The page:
Toronto, Ontario, Canada
One might argue that being a Demo Artist/Brand Rep is an illegitimate job for 'real artists'. This is not the thread to make such an argument. I don't want to hear it and that's not what I'm asking.
I'm interested to know, from those of us who DO need to work while we're trying to building our portfolio, what helps your success in the sales department? I just made the switch from full-time employment at Sephora to working as a part-time demo for a couple companies, and part time at a Shoppers Drug Mart Beauty Boutique (for those not in Canada, it's like a pharmacy/grocery store hybrid that also has a high-end make-up section.)
Demo work has turned out to be WAY harder that I thought it would be. I hardly ever find myself reaching my sales targets. At Sephora, it was never an issue, we didn't have sales targets or commission.
I'd love to hear advice from anyone who excels in sales. I see some demo artists doing extremely well, and I want to know their tips, tricks, and secrets!
Nov 10 12 06:42 pm Link
Baltimore, Maryland, US
Good customer service is always key. Being friendly, always wearing a smile, and giving honest advice using your own personal experiences and tips related to the brand helps alot. Demos/promos that allow sampling are always the best. As a customer myself, not to mention the economy being what it is, it always helps to be able to sample the product before buying it...especially make up ( trying before buying). Make sure you mention any sales or coupons available.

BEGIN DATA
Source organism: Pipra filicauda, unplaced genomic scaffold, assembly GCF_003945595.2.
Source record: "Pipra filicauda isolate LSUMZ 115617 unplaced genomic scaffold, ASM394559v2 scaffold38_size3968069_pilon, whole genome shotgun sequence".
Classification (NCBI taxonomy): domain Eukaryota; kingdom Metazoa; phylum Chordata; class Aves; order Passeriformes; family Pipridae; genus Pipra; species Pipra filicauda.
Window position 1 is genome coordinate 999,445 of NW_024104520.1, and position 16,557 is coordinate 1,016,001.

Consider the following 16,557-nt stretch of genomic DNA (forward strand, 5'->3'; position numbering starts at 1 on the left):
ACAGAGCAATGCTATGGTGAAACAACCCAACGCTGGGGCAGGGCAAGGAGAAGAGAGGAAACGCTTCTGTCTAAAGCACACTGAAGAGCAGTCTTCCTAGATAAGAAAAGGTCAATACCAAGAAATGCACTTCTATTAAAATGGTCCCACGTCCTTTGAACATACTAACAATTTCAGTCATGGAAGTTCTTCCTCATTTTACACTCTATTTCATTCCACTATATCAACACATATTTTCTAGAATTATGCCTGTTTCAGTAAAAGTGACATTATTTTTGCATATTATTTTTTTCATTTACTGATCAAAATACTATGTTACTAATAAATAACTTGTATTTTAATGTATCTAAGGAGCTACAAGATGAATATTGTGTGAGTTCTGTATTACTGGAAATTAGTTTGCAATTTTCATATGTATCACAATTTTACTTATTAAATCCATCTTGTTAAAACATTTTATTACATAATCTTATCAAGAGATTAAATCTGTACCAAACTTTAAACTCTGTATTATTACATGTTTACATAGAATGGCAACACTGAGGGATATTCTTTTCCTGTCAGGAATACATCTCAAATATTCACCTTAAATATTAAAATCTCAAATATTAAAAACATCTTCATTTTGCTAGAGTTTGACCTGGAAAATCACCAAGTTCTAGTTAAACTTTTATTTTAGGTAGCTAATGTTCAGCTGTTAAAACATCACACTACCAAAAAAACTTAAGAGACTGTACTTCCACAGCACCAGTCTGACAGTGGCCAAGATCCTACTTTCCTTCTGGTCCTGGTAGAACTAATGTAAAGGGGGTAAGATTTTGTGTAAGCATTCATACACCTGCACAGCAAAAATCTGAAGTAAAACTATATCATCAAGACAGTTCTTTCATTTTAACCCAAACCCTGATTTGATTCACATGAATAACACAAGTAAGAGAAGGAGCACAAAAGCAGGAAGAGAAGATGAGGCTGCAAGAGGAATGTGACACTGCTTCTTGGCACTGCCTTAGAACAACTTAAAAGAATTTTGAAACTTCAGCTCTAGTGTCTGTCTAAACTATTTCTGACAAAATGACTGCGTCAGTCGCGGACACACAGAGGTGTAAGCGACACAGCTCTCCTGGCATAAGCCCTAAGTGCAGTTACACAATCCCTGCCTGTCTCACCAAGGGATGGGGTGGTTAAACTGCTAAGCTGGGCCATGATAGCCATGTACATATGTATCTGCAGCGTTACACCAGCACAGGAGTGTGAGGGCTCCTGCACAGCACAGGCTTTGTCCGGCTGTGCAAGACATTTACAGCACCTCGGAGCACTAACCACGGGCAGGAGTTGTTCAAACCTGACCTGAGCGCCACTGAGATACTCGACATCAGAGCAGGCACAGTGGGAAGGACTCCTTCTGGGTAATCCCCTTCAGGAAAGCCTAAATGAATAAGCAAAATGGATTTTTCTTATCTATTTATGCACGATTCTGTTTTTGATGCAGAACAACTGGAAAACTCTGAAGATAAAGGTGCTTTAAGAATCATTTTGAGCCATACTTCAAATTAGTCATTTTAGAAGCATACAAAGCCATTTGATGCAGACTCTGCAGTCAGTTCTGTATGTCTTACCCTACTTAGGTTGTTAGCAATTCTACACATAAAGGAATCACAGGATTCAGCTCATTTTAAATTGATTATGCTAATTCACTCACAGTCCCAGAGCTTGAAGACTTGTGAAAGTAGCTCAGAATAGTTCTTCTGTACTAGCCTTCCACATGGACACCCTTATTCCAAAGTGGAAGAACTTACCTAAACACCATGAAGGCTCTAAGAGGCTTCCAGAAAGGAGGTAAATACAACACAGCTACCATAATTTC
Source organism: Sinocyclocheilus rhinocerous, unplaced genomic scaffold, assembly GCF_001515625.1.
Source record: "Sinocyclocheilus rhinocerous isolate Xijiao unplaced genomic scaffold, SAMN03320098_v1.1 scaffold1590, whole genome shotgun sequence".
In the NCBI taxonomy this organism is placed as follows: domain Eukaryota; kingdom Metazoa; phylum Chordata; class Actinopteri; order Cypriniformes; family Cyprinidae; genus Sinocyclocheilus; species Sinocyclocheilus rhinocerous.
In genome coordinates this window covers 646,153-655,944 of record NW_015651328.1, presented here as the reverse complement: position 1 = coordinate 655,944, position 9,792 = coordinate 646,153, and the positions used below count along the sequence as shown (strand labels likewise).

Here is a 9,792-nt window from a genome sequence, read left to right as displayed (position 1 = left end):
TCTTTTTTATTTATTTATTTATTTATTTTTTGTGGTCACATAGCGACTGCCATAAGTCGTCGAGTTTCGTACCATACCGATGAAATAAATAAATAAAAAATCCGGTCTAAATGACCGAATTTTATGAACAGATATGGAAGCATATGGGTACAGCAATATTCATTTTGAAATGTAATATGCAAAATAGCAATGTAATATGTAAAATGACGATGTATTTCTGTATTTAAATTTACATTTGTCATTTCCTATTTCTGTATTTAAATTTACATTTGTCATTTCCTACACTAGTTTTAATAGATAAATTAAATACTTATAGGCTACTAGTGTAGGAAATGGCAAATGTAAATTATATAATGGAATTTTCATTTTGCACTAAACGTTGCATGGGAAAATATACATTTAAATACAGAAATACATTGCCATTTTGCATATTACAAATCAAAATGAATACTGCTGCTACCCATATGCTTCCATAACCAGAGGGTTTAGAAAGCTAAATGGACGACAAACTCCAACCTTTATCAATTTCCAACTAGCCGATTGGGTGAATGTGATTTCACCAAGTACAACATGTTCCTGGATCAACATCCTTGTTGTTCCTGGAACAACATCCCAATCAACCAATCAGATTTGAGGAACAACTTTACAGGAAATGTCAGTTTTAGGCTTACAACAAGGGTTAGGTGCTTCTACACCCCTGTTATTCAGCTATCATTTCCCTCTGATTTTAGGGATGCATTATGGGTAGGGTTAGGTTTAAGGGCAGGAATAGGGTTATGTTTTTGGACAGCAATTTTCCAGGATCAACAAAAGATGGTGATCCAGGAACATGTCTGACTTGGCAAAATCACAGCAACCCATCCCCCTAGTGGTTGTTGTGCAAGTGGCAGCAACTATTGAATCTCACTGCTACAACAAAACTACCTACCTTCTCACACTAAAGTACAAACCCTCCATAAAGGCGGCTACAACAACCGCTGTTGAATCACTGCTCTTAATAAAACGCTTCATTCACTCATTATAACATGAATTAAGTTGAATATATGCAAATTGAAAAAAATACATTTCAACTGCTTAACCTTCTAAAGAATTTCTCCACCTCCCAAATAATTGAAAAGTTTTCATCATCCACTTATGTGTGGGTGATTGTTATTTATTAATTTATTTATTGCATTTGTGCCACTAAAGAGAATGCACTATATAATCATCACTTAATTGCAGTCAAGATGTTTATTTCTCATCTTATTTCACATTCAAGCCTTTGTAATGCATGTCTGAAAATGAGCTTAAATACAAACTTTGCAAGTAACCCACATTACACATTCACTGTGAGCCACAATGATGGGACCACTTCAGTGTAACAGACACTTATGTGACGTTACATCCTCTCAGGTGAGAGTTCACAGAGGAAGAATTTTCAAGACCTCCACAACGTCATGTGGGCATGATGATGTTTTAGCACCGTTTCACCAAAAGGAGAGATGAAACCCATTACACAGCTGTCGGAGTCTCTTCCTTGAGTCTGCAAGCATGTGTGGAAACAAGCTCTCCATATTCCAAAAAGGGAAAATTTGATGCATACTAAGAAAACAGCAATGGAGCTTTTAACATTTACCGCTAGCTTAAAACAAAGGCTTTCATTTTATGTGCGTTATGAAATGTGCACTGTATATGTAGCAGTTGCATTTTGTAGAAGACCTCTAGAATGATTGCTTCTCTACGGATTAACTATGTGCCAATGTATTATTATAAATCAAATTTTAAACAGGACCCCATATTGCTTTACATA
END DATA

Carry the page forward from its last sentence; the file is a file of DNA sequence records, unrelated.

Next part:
Nov 10 12 07:06 pm Link
Toronto, Ontario, Canada
I am in the same boat as you. Working part time in a beauty boutique, as well as being a demo rep.
From my experience, every client in your seat or person who walks up to you is a sale. It's all about knowing your product and engaging the client.
Compliment them and start a conversation. Always have a smile and be welcoming. Even if they don't buy that day, educate them, write down the product, let them know who the counter manager is. This way they feel comfortable to come back. Always let them leave with a positive experience.
I always give mini eye massages to each person who walks by, and 75% of the time, I sell one thing or another.
Hope this helps It's all about confidence, knowledge and smiling The more product knowledge you know, the more likely you are to sell. That goes for working in the boutique as well.
Nov 11 12 08:08 pm Link
Washington, District of Columbia, US
Annpreet Mann wrote:
Nov 12 12 02:18 am Link